Crow Medicine. by John Sullivan

For Carlos Ortiz, former champ
Crow Medicine
against the sun
Crow Medicine does it up all right: against infinitum,
against obbligatos of skin on skin, Crow Medicine
resuscitates    and flowers in the bone    to focus, rise,
take my own fall on my own    my bitter Crow Medicine,
against the R/E/M flutter of my love’s eyelids.

This Crow Medicine: don’t come bottled up, don’t go
down neat, don't lace the throat with clear dumb wonder.
Dream back the laws of whirling, o my love, cross
that street we never could sweat, dream back adrenalin
while I draw the Mad Queen from her funny deck, again,
I hold her cocked, while I grease myself for another
shot at yet another crown, Carlos Ortiz, I beat against
that temple, again, like you did hunting
Crow Medicine among the poshed, gente suave, very
blooded chosen ones: los completamente perdidos.

I scoped how you steered your hunger
with your own hands. You hammered men, you pinned
men to the ropes and made ‘em wail. You sucked up
Crow Medicine and “pitched a wang-dang-doodle all
night” while you stalked men, while you hurt men
bloody with those sleek hands. You held your arms
out in a wide V and smiled as men twitched
on the canvas    staring at your feet
into noplace.

Until your legs went out, or your wind.
Until your greed for agony dried up.
You lost your wife, your kids, the busted slide
and swagger of your old life tomcattin’ through
the cold, flat-water Borinqueño neighborhoods, hunting high-life and ceremony. Now you drive cab for a living way beyond that will to murder for fat stogies from Havana,
or a clean white hat.
But I still sweat through sleep on that same medicine.
I scout all over Used-Town for fresh Crow Medicine,
where cabs don't go, now, I find myself
this not-yet-light AM.

I stare down my third cup of coffee.
I stare down my last Wonder Muffin burned beyond
the norms of sacrifice while Striga, eyeless as ever, stirs up the alley, coughs hard, as slack-winged, rusted ancients dip from their own dreams, and the Ice Witch drags
her whoopie sad, twists her face up in a sneer, and spits
at me through those fake lips of cunning: “Baby, if
I done told you once, then I told you twice again, you go find yourself a Queen Bee on your own side
of North Avenue.”

I stare down through this avatar of Holy Lilith,
say, I stare down through this diver, caught with me together—who blinks first?—inside a city squeeze of glass, bone flute, stone canyon echoes, and skin that just bleeds same old same old blood.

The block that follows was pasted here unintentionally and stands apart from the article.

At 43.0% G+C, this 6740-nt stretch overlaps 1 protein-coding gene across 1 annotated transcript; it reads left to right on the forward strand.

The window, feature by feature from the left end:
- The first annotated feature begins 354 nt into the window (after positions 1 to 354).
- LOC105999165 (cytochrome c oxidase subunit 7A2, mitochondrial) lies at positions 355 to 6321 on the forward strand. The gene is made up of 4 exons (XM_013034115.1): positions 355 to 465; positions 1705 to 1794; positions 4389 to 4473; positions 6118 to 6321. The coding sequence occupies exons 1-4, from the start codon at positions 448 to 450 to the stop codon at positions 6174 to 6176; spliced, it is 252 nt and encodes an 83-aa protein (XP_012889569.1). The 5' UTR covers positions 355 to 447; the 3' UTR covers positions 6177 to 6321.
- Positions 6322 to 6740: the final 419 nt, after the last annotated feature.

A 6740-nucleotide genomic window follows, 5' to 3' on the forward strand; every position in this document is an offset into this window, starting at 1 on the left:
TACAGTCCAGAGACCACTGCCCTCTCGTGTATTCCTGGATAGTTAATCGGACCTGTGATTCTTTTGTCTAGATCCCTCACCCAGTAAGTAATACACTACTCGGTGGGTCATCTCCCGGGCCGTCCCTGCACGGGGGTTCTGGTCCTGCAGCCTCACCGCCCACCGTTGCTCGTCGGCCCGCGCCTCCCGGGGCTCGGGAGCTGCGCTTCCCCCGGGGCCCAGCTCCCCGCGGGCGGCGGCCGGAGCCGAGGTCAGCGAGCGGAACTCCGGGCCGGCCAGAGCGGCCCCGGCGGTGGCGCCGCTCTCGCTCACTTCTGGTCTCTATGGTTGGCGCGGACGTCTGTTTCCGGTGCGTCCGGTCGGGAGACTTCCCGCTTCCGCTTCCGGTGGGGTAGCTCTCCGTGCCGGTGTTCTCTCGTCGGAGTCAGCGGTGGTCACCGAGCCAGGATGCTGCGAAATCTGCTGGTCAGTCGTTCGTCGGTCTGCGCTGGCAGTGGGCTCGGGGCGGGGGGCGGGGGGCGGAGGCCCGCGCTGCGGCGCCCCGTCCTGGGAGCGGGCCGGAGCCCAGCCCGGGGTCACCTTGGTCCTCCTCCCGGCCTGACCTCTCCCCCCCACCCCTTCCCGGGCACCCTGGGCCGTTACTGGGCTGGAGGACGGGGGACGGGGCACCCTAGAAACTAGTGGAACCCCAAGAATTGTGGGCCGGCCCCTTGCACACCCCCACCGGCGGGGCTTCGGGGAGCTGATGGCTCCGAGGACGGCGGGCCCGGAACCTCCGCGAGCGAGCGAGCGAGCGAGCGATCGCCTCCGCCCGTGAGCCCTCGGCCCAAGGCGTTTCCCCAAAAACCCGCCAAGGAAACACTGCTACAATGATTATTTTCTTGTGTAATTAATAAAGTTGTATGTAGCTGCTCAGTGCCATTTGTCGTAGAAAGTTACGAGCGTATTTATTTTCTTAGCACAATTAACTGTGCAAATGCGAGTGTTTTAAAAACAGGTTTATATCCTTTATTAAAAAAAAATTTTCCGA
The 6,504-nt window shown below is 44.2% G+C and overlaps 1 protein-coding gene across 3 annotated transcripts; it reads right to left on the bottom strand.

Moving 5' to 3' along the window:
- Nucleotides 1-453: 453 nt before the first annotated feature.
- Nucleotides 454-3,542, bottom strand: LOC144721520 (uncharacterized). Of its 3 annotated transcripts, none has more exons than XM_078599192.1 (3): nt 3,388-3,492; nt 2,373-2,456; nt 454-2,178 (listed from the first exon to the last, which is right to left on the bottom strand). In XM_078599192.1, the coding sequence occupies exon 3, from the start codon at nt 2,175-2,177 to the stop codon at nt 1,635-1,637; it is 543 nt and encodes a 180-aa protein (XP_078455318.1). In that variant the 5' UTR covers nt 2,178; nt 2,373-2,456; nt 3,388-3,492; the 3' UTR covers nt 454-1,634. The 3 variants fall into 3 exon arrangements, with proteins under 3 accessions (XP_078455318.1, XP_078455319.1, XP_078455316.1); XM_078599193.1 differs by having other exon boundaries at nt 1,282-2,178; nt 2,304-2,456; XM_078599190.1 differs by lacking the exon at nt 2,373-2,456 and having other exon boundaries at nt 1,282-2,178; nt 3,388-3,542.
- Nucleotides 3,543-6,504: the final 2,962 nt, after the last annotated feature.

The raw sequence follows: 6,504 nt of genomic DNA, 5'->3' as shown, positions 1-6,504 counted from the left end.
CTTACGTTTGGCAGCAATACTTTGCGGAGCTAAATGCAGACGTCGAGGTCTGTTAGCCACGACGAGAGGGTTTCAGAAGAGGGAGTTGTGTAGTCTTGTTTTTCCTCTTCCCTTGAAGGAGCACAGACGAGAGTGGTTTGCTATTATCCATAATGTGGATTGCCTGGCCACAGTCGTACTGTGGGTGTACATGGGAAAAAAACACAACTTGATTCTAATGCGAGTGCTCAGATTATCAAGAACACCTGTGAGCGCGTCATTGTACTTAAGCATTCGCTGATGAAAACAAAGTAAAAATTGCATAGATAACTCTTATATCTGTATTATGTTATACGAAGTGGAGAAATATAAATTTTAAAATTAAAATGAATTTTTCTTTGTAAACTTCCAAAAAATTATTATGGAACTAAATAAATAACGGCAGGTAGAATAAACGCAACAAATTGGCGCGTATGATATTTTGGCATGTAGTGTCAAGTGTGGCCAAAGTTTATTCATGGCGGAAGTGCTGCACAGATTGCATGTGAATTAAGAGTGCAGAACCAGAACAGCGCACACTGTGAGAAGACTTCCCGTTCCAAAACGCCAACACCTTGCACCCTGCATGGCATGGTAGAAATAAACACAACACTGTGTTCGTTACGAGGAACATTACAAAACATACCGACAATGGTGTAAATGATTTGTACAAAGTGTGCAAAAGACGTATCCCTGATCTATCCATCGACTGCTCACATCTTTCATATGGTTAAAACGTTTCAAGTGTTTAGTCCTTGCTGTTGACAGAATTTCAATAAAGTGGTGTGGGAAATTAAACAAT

Say, I stare down hard through pixilated newsguys, and the everywhere eye of their cameras, looking back at Carlos Ortiz, him saying just for the camera, saying hard, calm and level—this is the shot: I am Carlos Ortiz, champ for a long time damn good best going ever don’tcha know. I stalked, I hammered men, I burned down each night with Crow
Medicine, and some mink coat-wearin’ suelta como gabete out slummin’–see she dip her sweet tongue into my mouth on a dare-you-to and give herself, for art, so she says, over to the art of my hands, and then later, steady tries to look all used up and sullen in my mirror.

Oye, camarada, I’m too really used by all
those nights to throw a fake, now. Those goddamn nights
and all that Crow Medicine weighed down my hands, made
my fine hands, gran poder, pero aún hermosa y tierna,
too slow for the real work.
Now I drive this cab because to pray is too easy.
And I grip this wheel and steer with two slow hands
that never get to eat what they need.

I still love these hands so much, o my greatest love, I
leveled heaven with these hands, I saved nothing
from the art of my love    nothing    I am
Carlos Ortiz, a craftsman of pain and beauty    never
more myself than these slow, humble hands but
o my love.

John Sullivan received the Jack Kerouac Literary Prize, Writers Voice: New Voices of the West Award, AZ Arts Fellowships (poetry / playwriting), Artists Studio Center Fellowship, WESTAF Fellowship, was a featured playwright at Denver's Changing Scene Summer Play (Changing Scene Theatre), and an Eco-Arts Performance fellow from Earth Matters on Stage - University of Oregon. He was Artistic/Producing Director of Theater Degree Zero, and directed the Augusto Boal / Theatre of the Oppressed focused applied theatre wing at Seattle Public Theater. For the past decade he has used Theatre of the Oppressed with communities to promote dialogue on Cumulative Risk / Environmental Justice / Citizen Science issues among EJ communities and activists and NIEHS environmental health scientists. His work has been published by various lit journals including: Hayden's Ferry Review, Black Bear Review, the Lucid Stone, California Quarterly, Steel Toe Review, OVS, Oddball, et al.